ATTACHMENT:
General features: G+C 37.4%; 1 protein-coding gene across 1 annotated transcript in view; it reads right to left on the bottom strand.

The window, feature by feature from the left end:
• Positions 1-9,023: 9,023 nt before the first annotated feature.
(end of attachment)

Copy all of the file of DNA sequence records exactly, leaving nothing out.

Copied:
General features: G+C 37.4%; 1 protein-coding gene across 1 annotated transcript in view; it reads right to left on the bottom strand.

The window, feature by feature from the left end:
• Positions 1-9,023: 9,023 nt before the first annotated feature.